They *REALLY* need better documentation. Probably the toolkit is fine. Every time I worked at it long enough I was able to make it do what I wanted, but the documentation is truely terrible. And it needs to be written by someone who already understands the system.

If the GNUStep documentation had been better, I'd probably be programming in Objective C today. (Well, maybe not, I tend to switch between languages a lot. But I would have used it significantly.)

Comment: Re: Split Comcast in two (Score 1) 135

by HiThere (#48398221) Attached to: Can the US Actually Cultivate Local Competition in Broadband?

The is only possible if the hardware layer is separated from the rest of the business. The hardware layer is a natural monopoly, in the same way that water pipes are. The ISPs have created monopolies by packaging the hardware layer together with the communication services. They MUST be separated. Even wireless has it's limits, though cellular can get to pretty small cells in dense populations. But that's a part of the hardware layer, as are cable and fiber (and for that matter flocks of pidgeons).

Comment: Re:Paralyzed yet Fully Aware (Score 1) 105

by HiThere (#48398177) Attached to: How To Anesthetize an Octopus

One of my hypotheses about how anesthesia works is that it prevents the fixation of memories. Certainly they have that effect while you are coming out from under them.

If you combine no permament memories with paralysis you get all the signs that I see WRT anethesia. OTOH, I do understand that there are other tests (brain waves, cortisol, etc.) which indicate that more than that is going on.

Comment: Re:We already have laws to cover this (Score 1) 301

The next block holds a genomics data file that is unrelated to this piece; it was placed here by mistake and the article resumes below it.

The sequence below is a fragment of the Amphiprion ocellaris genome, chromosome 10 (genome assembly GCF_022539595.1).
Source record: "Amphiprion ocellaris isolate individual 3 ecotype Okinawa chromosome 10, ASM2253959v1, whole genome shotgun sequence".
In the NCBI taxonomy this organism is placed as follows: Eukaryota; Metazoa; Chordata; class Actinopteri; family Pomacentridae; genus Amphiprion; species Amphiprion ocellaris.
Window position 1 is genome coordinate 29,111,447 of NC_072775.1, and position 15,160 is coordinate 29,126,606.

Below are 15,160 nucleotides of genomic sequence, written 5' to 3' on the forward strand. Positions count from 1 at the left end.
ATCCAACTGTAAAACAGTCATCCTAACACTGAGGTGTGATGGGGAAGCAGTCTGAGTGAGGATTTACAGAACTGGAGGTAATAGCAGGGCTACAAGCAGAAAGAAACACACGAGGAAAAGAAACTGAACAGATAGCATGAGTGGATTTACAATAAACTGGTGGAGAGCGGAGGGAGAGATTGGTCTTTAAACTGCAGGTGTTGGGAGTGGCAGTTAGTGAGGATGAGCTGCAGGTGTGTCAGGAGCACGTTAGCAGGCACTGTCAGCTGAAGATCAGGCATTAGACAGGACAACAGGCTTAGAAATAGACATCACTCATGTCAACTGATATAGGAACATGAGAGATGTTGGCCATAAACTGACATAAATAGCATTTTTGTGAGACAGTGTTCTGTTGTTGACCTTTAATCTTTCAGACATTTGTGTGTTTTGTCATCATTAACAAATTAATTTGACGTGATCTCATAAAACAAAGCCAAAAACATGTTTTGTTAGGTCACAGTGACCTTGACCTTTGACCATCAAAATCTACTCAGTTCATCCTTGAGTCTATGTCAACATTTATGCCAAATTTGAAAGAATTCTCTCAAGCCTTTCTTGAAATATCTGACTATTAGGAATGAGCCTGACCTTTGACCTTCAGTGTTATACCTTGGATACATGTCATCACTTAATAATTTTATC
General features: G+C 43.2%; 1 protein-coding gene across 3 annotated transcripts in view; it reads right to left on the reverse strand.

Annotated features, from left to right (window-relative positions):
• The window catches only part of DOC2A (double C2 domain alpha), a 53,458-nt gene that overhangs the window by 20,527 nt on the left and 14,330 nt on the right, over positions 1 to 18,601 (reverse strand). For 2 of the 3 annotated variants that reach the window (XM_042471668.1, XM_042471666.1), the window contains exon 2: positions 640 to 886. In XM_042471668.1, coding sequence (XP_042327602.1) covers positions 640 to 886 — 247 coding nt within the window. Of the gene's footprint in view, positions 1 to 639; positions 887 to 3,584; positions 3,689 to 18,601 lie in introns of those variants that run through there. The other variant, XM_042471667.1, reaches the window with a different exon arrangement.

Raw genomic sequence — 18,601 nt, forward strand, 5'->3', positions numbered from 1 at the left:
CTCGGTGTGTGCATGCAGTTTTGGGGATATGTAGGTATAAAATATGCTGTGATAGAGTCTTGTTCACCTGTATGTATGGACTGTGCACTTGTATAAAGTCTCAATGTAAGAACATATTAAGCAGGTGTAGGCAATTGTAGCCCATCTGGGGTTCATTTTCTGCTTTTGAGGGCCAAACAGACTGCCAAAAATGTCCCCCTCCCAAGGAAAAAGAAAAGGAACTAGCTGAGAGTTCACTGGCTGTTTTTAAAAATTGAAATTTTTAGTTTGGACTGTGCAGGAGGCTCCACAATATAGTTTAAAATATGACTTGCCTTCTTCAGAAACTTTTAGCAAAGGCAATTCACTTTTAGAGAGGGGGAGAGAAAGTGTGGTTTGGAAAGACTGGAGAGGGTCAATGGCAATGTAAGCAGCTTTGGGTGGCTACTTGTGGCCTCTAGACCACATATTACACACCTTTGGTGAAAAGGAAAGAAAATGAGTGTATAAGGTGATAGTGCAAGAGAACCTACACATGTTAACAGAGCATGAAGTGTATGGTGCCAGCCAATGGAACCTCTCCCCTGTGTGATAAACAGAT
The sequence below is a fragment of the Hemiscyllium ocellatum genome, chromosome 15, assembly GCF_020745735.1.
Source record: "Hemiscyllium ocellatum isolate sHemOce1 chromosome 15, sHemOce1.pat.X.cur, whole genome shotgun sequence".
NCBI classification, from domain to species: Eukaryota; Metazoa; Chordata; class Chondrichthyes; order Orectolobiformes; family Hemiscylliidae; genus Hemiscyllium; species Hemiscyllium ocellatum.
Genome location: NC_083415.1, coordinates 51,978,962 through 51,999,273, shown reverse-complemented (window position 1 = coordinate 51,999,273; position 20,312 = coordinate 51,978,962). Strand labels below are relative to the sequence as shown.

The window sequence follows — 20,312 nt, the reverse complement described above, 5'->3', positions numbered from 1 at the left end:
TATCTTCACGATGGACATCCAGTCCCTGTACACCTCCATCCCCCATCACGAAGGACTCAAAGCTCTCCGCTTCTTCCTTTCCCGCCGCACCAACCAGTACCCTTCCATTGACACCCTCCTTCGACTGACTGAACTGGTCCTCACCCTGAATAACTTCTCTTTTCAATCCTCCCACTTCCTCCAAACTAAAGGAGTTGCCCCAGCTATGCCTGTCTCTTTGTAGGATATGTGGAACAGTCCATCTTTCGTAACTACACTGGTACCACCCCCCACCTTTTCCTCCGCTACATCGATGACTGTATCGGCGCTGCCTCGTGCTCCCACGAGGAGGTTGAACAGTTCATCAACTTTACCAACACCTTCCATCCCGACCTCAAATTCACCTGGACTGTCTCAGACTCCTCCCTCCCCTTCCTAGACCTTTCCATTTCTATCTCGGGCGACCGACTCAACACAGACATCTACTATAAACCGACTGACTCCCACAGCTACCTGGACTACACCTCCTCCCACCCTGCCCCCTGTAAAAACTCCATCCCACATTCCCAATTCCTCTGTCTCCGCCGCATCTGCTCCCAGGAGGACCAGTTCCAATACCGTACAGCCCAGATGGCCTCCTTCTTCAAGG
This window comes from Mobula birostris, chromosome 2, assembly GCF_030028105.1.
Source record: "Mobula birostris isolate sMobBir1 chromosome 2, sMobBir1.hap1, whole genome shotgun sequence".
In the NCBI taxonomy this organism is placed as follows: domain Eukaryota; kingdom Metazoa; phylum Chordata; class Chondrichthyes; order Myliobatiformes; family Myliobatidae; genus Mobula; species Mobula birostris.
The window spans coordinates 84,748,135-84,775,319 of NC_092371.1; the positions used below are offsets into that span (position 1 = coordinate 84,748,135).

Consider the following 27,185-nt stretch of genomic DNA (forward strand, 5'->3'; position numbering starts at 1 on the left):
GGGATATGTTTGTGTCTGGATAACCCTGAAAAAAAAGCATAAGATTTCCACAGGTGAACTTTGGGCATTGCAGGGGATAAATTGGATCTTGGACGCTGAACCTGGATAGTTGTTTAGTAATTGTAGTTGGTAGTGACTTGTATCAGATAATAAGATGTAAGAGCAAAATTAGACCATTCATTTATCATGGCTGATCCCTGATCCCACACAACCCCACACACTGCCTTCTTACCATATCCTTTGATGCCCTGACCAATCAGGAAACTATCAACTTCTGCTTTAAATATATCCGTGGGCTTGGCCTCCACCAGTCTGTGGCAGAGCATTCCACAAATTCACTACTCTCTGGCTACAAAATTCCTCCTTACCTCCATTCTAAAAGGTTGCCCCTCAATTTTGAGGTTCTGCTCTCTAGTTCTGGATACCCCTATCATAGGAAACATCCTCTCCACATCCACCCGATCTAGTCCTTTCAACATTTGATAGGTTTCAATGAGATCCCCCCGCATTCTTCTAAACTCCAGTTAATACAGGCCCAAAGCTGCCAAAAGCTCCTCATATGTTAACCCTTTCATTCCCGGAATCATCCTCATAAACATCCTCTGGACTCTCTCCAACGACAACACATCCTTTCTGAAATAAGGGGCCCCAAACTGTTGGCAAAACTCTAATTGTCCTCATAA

by HiThere (#48380839) Attached to: Police Body Cam Privacy Exploitation

Reports so far seem to be that cameras help, even if they can be turned off. But allowing them to be turned off at a whim is clearly a major weakness.

Also, the videos don't need to be watched and evaluated. They need to be cached in a write-once append only memory. And stored in a place untouchable by the police...and perhaps by the courts, only copies are accessible. Thus copies would be available under subpoena.

The question is, should reporters be allowed access? And reporter doesn't mean someone employed by a media company, it includes stringers, muckrakers, and people with an axe to grind. The question is, should they be allowed to post copies of the records. Many of the records shouldn't be available to people without records being kept of who saw them. As has been pointed out that would be valuable information to, e.g., burglars. But there needs to be a way to make the significant information public that has less cost and paperwork than a legal subpoena.

Clearly NONE of the current methods of dealing with this are even approaching what is required, and there are lots of corner cases. But its also clear that while setting up a good system is a big design problem, it not major....except for getting everyone to agree.

Comment: Re:We already have laws to cover this (Score 1) 301

by HiThere (#48364203) Attached to: Police Body Cam Privacy Exploitation

Why do you think we don't want that? It's just that in the case of the police, there's a chance that we could get it. As for the officer's "bathroom duties", so what. They don't care much about our privacy, so why should we care about theirs. Still, ok, have the camera be able to be put into a "marking time" mode...but there still needs to be continuous sound recording. It should be a firing offense to disable the camera while acting as a police officer.

God doesn't play dice. -- Albert Einstein